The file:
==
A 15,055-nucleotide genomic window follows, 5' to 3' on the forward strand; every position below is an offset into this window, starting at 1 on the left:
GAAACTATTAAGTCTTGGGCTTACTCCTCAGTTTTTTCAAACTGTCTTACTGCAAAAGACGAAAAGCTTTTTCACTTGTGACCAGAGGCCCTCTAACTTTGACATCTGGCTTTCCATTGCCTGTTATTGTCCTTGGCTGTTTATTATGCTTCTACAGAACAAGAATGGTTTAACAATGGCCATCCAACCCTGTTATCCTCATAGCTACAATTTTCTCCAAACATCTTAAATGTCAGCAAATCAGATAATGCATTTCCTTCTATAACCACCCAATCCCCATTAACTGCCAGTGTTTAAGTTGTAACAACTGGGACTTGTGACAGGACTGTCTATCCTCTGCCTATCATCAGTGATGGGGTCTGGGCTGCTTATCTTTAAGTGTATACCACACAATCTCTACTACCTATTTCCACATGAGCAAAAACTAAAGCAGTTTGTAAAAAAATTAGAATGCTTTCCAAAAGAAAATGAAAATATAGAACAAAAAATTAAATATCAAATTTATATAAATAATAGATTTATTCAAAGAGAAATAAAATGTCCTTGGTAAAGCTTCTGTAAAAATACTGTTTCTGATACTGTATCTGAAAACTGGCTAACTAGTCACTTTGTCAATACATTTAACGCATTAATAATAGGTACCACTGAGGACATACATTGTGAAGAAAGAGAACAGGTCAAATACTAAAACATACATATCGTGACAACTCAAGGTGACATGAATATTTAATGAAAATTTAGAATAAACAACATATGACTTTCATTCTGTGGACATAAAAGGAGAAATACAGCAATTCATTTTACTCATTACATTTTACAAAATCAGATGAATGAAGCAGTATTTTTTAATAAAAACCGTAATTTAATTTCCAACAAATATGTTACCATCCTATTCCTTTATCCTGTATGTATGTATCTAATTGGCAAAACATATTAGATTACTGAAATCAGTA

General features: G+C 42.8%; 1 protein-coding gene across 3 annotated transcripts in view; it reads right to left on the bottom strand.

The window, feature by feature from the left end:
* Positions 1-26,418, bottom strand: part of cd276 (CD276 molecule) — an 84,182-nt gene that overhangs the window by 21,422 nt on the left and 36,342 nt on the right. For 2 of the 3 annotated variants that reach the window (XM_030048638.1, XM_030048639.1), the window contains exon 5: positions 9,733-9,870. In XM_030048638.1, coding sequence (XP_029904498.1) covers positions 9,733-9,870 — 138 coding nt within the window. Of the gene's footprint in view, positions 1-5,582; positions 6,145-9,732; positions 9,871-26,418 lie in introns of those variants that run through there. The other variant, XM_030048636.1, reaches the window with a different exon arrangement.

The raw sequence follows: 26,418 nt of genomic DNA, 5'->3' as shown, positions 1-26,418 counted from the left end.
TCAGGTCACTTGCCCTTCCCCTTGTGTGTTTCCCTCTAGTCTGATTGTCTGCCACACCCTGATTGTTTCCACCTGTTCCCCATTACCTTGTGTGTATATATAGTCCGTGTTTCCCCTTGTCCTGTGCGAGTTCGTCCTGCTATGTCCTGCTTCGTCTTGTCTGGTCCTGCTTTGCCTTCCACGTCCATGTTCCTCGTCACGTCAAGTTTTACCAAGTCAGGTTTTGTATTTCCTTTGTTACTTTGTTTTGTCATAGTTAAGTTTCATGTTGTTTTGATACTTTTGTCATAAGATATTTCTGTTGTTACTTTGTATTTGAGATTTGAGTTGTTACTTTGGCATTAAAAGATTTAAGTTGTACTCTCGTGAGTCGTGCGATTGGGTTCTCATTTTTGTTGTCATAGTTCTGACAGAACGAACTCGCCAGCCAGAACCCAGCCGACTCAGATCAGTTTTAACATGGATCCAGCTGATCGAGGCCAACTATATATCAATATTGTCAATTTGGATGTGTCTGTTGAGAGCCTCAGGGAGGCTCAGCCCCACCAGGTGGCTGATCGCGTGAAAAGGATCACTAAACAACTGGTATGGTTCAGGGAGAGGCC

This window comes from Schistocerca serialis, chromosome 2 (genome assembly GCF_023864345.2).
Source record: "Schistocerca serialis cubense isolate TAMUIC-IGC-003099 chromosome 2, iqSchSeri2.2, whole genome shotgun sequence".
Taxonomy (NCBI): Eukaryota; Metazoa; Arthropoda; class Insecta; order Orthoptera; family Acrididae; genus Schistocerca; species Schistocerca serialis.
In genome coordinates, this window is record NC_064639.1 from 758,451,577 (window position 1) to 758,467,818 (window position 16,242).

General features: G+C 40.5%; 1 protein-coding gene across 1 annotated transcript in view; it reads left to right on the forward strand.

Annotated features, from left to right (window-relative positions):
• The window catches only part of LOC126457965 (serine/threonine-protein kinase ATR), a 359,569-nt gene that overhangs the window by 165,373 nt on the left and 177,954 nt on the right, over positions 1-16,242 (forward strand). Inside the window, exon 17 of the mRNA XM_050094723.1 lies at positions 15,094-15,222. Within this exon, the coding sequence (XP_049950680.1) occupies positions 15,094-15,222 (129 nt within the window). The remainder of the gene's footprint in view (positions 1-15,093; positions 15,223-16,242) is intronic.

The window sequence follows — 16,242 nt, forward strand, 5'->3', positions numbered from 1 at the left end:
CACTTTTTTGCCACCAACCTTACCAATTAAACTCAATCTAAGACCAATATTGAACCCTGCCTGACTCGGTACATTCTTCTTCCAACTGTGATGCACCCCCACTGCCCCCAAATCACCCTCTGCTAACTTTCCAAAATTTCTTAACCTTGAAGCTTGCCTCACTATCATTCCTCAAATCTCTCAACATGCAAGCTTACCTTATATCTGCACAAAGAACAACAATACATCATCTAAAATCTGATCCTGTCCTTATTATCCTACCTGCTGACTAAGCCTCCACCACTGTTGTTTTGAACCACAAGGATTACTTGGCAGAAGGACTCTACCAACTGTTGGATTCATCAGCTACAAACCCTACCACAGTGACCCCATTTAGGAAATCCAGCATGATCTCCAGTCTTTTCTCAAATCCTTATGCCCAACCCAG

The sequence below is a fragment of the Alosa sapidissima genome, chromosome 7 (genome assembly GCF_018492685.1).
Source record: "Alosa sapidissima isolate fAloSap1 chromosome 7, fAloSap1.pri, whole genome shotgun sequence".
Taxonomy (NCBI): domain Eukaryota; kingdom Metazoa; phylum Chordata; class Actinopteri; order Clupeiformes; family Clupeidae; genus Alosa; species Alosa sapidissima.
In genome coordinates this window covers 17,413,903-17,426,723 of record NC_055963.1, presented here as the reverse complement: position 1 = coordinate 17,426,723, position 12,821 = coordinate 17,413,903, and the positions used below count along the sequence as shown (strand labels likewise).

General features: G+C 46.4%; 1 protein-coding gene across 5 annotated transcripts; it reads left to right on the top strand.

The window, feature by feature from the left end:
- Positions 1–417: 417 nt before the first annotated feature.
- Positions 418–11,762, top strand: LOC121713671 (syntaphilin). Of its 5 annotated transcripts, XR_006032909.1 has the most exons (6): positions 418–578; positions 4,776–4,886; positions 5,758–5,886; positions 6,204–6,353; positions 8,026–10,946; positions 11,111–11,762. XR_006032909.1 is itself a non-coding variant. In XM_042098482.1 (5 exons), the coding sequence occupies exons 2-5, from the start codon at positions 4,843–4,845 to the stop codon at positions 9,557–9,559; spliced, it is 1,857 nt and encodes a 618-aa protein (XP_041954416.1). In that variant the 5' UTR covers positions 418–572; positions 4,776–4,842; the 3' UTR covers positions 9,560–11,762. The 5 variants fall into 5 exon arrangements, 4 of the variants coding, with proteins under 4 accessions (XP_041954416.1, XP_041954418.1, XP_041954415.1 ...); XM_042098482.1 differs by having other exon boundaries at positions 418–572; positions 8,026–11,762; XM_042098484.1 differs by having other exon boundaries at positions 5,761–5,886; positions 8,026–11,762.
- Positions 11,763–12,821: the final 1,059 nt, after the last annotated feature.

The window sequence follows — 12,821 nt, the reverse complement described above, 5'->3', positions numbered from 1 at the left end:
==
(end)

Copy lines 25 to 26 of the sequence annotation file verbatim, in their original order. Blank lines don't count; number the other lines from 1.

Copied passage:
- Positions 11,763–12,821: the final 1,059 nt, after the last annotated feature.

The window sequence follows — 12,821 nt, the reverse complement described above, 5'->3', positions numbered from 1 at the left end: